Alzheimer’s disease is now the leading cause of death in England and Wales, overtaking heart disease for the first time. With people living longer and the UK having a larger population of older people, Alzheimer’s becomes an increasing health priority. A new drug could provide a significant breakthrough in the treatment of Alzheimer’s disease, offering hope for an effective treatment for the first time in more than a decade. Following successful trials, this latest step in Alzheimer’s treatment could hold hope for those currently living with dementia in the UK, most of whom have been diagnosed as having Alzheimer’s.

 

Drug trial brings better than expected results

The new drug, produced and trialled by pharmaceutical company Merck, was recently put through a small trial to assess its safety. The results of the trial found that it was effective at ‘switching off’ the production of the sticky plaque-causing toxic amyloid proteins which are found in the brains of Alzheimer’s sufferers.

It is hoped that if the drug can help slow mental decline, it could be the first drug in 10 years to be licensed for Alzheimer’s treatment. Most current treatments are therapeutic which help to improve cognitive symptoms rather than treating the underlying causes of the disease. This treatment could be vital for sufferers and for those who could go on to develop the disease in the future.

 

Alzheimer’s in the UK

The Office for National Statistics has revealed that Alzheimer’s disease now makes up 11.6% of all recorded deaths. The figures also show that the majority of deaths from dementia were in women (41,283 deaths compared to 20,403 in men last year). It affects nearly 850,000 people in the UK, a figure which looks set to rise in line with an ageing population.

Alzheimer’s disease is a progressive form of neurological disease which affects many of the brains functions, most notably memory. At present it is unknown what causes Alzheimer’s, but it is believed that some things can increase your risk of developing the disease including a family history of Alzheimer’s and dementia (it can be genetic in some cases), increasing age as well as certain lifestyle factors related to cardiovascular disease. There are many charities which exist to help those with dementia as well as fund its research, including the Alzheimer’s Society and Dementia UK.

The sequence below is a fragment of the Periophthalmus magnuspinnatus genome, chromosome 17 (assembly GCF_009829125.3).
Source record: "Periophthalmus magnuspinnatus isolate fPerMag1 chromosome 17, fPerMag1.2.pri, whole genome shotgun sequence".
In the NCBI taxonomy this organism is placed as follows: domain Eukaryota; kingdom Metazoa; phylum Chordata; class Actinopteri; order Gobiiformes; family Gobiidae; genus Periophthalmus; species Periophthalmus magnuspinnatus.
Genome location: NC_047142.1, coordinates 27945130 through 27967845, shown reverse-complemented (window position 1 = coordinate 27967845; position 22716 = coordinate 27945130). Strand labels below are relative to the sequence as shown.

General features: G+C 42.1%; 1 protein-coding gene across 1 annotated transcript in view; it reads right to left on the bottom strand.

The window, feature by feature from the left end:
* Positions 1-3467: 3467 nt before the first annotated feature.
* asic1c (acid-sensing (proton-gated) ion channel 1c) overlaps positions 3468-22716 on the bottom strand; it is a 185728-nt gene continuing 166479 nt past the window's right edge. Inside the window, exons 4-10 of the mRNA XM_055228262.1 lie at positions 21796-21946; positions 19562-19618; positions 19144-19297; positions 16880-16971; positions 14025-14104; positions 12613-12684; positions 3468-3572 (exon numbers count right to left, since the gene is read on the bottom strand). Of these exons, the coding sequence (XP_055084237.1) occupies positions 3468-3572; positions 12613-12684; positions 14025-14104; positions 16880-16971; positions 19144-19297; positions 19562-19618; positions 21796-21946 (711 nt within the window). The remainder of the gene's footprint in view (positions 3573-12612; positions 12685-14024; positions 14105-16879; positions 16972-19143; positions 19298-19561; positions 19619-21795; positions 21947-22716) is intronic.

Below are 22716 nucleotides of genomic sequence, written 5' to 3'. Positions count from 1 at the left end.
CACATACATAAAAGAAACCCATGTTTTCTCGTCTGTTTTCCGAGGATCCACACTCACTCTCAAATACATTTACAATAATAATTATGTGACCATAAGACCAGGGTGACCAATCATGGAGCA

Signs of Alzheimer’s disease

The most common indicator of Alzheimer’s disease is problems with memory. It can begin with forgetting familiar words, objects of even conversations. Further symptoms include:

  • Getting confused or disorientated in familiar locations
  • Being unable to make decisions
  • Speech and language problems
  • Changes in personality such as become more suspicious, aggressive or more demanding of others.
  • Becoming anxious or suffering from a low mood

Alzheimer’s is more common in those over the age of 65, and is slightly more common in women. There are however cases of early onset Alzheimer’s in people aged 40 to 65, affecting 1 in every 20 sufferers.

As Alzheimer’s is a disease which progresses slowly, diagnosis can take some time as symptoms can take a while to appear. It’s important to see your GP as soon as you notice these symptoms, and to encourage others to seek help if you notice these symptoms in others. Numerous tests will be involved in the diagnosis, followed by a tailored treatment plan. Whilst medication can be used to treat some symptoms, Alzheimer’s is mainly treated using psychological treatments to help support speech and memory. With ongoing trials like those currently undertaken by Merck, there is hope that the effects of Alzheimer’s can be slowed down.

Living a healthier lifestyle is one way to lower the risk of developing dementia, including quitting smoking and cutting down on alcohol. Being active and maintaining a healthy weight can also help to boost your mental health too. These actions will also lower your risk of developing heart disease, which can help lower your risk of developing other health problems in later life.

 

Further information about Alzheimer’s treatment and research

For more information about Alzheimer’s disease, there are many resources online to help you. The NHS Choices website has information about symptoms and Alzheimer’s treatment, whilst you can find out more about the latest developments in Alzheimer’s research via Alzheimer’s Research UK.